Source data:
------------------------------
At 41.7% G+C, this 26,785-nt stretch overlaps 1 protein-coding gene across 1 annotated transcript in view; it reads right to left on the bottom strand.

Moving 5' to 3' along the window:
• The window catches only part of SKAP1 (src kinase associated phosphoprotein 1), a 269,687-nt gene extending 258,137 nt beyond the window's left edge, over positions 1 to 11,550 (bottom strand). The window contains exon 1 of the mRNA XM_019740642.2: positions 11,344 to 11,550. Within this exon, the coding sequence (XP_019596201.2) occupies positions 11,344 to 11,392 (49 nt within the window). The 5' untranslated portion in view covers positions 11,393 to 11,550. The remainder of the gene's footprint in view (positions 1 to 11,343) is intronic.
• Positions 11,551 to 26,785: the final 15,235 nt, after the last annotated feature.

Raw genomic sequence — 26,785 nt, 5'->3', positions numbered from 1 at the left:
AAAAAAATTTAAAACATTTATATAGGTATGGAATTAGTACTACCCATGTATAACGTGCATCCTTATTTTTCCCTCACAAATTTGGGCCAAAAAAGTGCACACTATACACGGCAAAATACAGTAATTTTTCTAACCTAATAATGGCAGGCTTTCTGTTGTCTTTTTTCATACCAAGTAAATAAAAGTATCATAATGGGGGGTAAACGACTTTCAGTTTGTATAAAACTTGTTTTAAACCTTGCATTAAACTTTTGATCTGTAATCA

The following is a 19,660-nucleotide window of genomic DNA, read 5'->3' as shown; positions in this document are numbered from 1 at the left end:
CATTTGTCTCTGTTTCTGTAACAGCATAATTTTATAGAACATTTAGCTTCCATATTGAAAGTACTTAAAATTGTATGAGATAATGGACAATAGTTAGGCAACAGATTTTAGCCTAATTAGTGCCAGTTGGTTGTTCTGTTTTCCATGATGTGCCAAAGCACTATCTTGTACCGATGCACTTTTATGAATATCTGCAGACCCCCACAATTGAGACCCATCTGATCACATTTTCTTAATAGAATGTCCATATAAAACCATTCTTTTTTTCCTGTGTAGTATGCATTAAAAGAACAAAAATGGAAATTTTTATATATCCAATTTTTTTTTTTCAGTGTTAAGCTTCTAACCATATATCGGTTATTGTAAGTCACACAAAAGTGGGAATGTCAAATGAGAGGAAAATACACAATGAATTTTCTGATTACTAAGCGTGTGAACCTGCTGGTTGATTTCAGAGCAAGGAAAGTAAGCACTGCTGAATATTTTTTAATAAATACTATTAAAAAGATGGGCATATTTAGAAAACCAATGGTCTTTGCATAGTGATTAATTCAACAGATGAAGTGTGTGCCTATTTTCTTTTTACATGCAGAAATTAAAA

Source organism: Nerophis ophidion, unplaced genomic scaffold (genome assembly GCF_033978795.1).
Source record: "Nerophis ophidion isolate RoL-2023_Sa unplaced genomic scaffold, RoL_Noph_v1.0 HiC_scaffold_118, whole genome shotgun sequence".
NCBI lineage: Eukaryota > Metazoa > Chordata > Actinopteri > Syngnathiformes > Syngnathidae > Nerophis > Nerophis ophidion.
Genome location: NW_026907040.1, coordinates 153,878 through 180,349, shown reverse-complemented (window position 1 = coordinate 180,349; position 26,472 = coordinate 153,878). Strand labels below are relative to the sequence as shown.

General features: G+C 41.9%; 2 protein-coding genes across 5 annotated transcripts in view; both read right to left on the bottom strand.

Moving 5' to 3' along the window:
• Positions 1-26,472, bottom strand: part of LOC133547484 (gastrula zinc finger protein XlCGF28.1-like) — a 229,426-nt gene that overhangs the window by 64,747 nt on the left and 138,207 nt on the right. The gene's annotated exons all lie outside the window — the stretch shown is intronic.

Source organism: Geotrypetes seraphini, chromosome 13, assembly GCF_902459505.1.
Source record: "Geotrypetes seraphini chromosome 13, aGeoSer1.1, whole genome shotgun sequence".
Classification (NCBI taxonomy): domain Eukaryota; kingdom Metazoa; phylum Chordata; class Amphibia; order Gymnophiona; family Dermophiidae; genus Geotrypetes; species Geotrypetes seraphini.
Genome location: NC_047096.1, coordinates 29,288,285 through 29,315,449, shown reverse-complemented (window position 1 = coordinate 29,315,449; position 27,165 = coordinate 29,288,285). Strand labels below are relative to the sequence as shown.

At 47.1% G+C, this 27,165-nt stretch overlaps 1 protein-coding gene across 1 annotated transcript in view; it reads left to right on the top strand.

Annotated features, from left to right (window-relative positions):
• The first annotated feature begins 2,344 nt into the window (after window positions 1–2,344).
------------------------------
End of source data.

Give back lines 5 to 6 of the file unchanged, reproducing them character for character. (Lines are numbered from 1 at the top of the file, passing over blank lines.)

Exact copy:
Raw genomic sequence — 26,785 nt, 5'->3', positions numbered from 1 at the left:
AAAAAAATTTAAAACATTTATATAGGTATGGAATTAGTACTACCCATGTATAACGTGCATCCTTATTTTTCCCTCACAAATTTGGGCCAAAAAAGTGCACACTATACACGGCAAAATACAGTAATTTTTCTAACCTAATAATGGCAGGCTTTCTGTTGTCTTTTTTCATACCAAGTAAATAAAAGTATCATAATGGGGGGTAAACGACTTTCAGTTTGTATAAAACTTGTTTTAAACCTTGCATTAAACTTTTGATCTGTAATCA